BU staff and students are part of a team of archaeologists and geologists that have found two of the Welsh quarries that provided stones for Stonehenge.
The very large standing stones at Stonehenge are of ‘sarsen’, a local sandstone, but the smaller ones – known as ‘bluestones’ – come from the Preseli hills in Pembrokeshire.
Geologists have known since the 1920s that the bluestones were brought to Stonehenge from somewhere in the distant Preseli Hills, but there has now been collaboration with archaeologists to locate and excavate the actual quarries from which they came.
Radiocarbon dating of burnt hazelnuts and charcoal from the quarry-workers’ camp fires revealed there were several occurrences of megalith-quarrying at rocky outcrops of Carn Goedog and Craig Rhos-y-felin.
Stonehenge was built during the Neolithic period, between 4,000 – 5000 years ago, and both of the quarries in Preseli were exploited in the Neolithic.
One of them, Craig Rhos-y-felin, was also quarried in the Bronze Age, around 4,000 years ago.
Professor Kate Welham, Professor of Archaeological Sciences, led the BU team as part of the project.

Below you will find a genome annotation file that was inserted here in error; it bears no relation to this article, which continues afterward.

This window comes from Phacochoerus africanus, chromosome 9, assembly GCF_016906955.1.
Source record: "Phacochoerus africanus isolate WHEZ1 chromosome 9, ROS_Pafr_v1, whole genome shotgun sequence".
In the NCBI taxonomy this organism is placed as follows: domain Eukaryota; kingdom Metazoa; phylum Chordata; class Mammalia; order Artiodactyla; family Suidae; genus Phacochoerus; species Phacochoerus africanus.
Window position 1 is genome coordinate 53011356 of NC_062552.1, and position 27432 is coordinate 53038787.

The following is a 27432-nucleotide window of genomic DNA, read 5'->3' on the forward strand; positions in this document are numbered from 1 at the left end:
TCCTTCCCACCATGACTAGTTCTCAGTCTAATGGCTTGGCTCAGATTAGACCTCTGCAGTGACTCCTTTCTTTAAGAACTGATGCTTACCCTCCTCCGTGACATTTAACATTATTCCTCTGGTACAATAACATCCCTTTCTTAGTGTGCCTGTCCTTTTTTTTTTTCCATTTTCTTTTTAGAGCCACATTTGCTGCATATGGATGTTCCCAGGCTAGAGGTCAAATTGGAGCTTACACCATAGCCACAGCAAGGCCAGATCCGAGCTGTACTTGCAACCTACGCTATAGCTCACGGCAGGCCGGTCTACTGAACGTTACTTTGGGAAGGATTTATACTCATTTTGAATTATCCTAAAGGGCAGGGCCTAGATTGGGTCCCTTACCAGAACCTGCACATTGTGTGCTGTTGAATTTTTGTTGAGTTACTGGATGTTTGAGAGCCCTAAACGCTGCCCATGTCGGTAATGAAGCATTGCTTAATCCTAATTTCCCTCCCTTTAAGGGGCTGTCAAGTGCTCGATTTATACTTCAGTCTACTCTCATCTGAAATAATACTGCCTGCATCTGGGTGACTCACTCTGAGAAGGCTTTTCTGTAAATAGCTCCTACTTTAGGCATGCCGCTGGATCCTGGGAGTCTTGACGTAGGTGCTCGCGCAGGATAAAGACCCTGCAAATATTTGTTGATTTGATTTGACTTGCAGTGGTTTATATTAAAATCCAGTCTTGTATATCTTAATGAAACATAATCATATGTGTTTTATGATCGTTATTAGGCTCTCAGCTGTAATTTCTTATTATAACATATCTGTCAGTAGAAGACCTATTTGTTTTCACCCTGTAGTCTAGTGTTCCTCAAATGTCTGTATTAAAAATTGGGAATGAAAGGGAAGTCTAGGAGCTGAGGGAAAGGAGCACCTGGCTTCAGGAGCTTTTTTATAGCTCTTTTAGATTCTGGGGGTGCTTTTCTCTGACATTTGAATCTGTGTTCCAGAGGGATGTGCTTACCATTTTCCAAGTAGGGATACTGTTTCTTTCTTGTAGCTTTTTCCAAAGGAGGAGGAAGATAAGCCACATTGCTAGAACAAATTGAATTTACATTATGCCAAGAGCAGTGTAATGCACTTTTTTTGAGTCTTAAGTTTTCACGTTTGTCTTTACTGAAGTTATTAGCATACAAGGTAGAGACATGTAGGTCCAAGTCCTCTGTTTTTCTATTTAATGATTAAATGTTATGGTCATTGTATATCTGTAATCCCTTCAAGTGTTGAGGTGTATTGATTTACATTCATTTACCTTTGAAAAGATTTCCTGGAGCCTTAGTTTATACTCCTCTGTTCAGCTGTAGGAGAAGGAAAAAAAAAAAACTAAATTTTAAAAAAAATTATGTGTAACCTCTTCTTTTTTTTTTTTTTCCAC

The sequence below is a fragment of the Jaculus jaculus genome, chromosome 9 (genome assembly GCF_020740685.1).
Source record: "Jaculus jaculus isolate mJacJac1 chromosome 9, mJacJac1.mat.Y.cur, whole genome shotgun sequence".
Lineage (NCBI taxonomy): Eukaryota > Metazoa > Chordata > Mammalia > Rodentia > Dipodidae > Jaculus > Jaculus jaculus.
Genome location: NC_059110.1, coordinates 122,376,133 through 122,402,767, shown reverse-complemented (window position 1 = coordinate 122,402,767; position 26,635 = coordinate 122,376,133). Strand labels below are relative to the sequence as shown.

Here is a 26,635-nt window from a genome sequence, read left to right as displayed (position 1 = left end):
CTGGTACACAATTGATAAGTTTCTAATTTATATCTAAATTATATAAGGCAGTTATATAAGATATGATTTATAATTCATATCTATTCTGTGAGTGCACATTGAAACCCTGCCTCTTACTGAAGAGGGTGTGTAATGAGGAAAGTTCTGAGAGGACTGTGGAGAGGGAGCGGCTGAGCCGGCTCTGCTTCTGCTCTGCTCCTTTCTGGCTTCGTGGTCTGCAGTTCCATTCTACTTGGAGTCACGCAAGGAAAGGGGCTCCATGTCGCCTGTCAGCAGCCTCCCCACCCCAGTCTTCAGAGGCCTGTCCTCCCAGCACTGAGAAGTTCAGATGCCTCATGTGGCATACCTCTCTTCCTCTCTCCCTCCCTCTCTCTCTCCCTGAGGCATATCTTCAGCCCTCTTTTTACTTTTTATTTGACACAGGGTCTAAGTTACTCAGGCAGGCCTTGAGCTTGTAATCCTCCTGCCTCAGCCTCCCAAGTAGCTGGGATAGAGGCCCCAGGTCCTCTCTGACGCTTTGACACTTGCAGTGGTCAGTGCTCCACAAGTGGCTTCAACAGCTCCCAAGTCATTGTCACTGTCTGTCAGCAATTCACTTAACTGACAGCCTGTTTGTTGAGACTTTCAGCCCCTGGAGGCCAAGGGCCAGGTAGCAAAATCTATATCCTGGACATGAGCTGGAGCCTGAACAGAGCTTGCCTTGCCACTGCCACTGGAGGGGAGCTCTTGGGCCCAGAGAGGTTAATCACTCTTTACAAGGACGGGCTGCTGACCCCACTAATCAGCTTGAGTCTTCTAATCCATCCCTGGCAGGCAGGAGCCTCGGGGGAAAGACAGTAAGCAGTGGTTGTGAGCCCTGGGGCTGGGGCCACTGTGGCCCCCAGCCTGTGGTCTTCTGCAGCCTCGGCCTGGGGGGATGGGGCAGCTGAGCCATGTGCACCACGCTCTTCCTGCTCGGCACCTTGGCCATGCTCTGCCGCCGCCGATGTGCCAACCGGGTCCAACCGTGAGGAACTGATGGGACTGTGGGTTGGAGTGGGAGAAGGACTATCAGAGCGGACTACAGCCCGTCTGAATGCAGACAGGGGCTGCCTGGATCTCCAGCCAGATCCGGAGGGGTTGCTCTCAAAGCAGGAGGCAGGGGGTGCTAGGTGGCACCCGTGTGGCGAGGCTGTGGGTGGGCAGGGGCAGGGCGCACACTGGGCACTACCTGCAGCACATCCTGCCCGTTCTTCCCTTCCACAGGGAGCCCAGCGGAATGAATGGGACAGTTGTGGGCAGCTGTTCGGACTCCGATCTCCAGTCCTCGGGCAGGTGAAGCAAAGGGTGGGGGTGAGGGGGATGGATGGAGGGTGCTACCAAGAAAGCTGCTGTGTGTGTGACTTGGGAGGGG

She told The Guardian: “We’ve been conducting geophysical surveys, trial excavations and aerial photographic analysis throughout the area and we think we have the most likely spot. The results are very promising. We may find something big in 2016.”
The project has been led by University College London, alongside experts from the Universities of Leicester, Southampton, and Manchester, and the National Museum of Wales and Dyfed Archaeological Trust.
Its results will be published in the journal Antiquity, and the project also features in a new book published this month by the Council for British Archaeology - Stonehenge: making sense of a prehistoric mystery.
Further excavations are planned for 2016.
The project has been funded by the National Geographic Society, the Society of Antiquaries of London, the Royal Archaeological Institute, the National Museum of Wales and the Cambrian Archaeological Association, with support from the Pembrokeshire Coast National Park.